Have you ever gone for a hike and seen funky giant red and white polka-dotted mushrooms in the forest?
Don’t eat them!
Some people like to forage for wild mushrooms but personally I like to stick to the grocery store or farmers market kind.
So here’s a little info on how to buy, store, and prepare mushrooms.
What are the best mushrooms to buy?
There are many fun varieties to choose from, depending on where you shop. But the most commonly available are white button, brown button (aka baby-bella or crimini), and portabella so I’m going to focus on those.
Fresh mushrooms are available in the produce section throughout the year and may be found in bulk or in cello-wrapped trays. They are typically available whole or sliced and some may be triple-rinsed and ready-to-eat.
Look for mushrooms that are firm, plump, and uniform in color with a slightly shiny surface.
Avoid those that are wrinkled or have wet slimy spots but don’t worry about particles of peat moss on some of the mushrooms – it is completely harmless and can be brushed off.
Dried mushrooms are also an option available year-round – ask your store if you need help locating them.
How should I store my mushrooms?
Fresh mushrooms should be stored in the refrigerator in a paper bag. If you buy them packaged, leave them as is but transfer them to a paper bag once opened so they last longer.
They are best if used within a few days of purchase but can be kept for a week or longer.
Finally, do not wash mushrooms until you are ready to use them.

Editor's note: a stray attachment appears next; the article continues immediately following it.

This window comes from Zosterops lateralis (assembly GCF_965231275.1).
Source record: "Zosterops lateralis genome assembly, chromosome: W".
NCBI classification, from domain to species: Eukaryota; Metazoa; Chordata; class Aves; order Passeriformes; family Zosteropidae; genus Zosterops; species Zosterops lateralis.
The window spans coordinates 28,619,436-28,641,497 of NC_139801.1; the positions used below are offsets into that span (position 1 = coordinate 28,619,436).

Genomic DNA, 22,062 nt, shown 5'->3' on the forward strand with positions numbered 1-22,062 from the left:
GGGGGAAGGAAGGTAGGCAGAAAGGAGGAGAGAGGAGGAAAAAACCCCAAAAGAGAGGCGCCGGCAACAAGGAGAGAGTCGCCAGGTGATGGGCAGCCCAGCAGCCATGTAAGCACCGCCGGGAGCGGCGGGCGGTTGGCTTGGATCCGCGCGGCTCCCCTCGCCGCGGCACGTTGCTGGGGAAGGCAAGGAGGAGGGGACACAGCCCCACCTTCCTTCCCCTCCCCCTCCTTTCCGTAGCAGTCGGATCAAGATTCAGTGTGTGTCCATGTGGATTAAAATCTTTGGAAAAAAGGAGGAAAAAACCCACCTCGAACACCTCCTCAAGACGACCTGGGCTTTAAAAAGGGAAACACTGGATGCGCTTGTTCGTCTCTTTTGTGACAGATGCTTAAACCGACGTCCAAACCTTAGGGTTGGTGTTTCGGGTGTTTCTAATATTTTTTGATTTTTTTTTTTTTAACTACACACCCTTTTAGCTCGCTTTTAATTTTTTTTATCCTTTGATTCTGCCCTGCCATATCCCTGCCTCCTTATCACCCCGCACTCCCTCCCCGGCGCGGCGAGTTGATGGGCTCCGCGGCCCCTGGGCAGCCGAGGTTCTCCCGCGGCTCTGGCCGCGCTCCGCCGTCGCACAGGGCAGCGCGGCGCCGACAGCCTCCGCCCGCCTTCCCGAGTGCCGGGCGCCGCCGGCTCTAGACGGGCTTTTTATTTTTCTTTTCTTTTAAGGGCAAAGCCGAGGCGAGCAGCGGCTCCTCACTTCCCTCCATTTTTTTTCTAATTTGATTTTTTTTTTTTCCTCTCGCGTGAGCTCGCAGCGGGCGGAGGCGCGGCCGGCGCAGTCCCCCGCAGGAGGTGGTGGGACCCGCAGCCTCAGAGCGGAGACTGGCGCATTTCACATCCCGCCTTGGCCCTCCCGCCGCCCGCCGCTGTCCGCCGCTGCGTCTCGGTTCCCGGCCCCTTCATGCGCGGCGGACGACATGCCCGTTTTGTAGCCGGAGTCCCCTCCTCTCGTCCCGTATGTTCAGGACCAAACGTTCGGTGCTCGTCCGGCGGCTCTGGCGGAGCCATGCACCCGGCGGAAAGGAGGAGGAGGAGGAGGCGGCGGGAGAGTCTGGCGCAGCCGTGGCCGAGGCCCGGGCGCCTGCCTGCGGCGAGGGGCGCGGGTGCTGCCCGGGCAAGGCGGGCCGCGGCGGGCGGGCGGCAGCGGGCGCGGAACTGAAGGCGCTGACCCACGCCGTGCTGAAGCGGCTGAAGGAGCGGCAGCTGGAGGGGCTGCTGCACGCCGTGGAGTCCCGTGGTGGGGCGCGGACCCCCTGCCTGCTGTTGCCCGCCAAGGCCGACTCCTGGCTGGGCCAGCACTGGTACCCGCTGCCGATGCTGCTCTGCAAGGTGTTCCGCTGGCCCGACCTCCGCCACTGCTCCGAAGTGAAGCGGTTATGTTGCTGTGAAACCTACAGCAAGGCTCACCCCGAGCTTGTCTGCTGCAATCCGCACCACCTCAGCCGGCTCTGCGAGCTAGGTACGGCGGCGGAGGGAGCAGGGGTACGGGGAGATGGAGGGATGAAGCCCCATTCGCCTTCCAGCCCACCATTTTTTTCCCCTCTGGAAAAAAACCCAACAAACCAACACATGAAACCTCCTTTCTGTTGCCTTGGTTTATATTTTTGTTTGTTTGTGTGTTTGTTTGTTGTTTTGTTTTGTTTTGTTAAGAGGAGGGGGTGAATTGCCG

If you aren’t able to use your mushrooms within a week, sauté and freeze them for later use. Do not try to freeze fresh raw mushrooms because they will be gross.
Dried mushrooms should be stored in a tightly sealed container in either the refrigerator or freezer for up to one year.
How do I prepare mushrooms?
When you are ready to use your mushrooms, wipe with a damp cloth or mushroom brush or rinse in cold water and pat dry with a clean towel. Do not soak them because they can easily absorb water and become soggy.
You can use whole mushrooms, slices, or just the cap. If using the whole mushroom, you may want to cut off the very bottom of the stem if it is spongy, dry, or discolored. To remove the stem, wiggle and gently break it off with your hand. Wiggling your bum also helps.
You can choose to eat your mushrooms raw or cook them any number of ways. Try sautéing them, stuffing and baking them, or adding them to sauces or casseroles.
What can I make with my mushrooms?
When I asked friends to share their favorite mushroom recipes, here’s some of what I heard:
— Kiss the Cook (@kisstheecook) April 3, 2013
Here’s a recipe for mushrooms en papillote from Williams-Sonoma - I don’t think I’ve ever had mushrooms this way but it sounds delicious!
Check out some of her other slow-cooker adventures on her blog, What A Crock (Pot).
Can’t argue with that!
— Christy Wilson (@ChristysChomp) April 4, 2013
I’m glad we’re all on the same page here!
For more ideas, check out my Mushroom Recipes board on Pinterest.
I’d love to hear any great mushroom ideas you have too!
- Mushrooms (projecteatme.wordpress.com)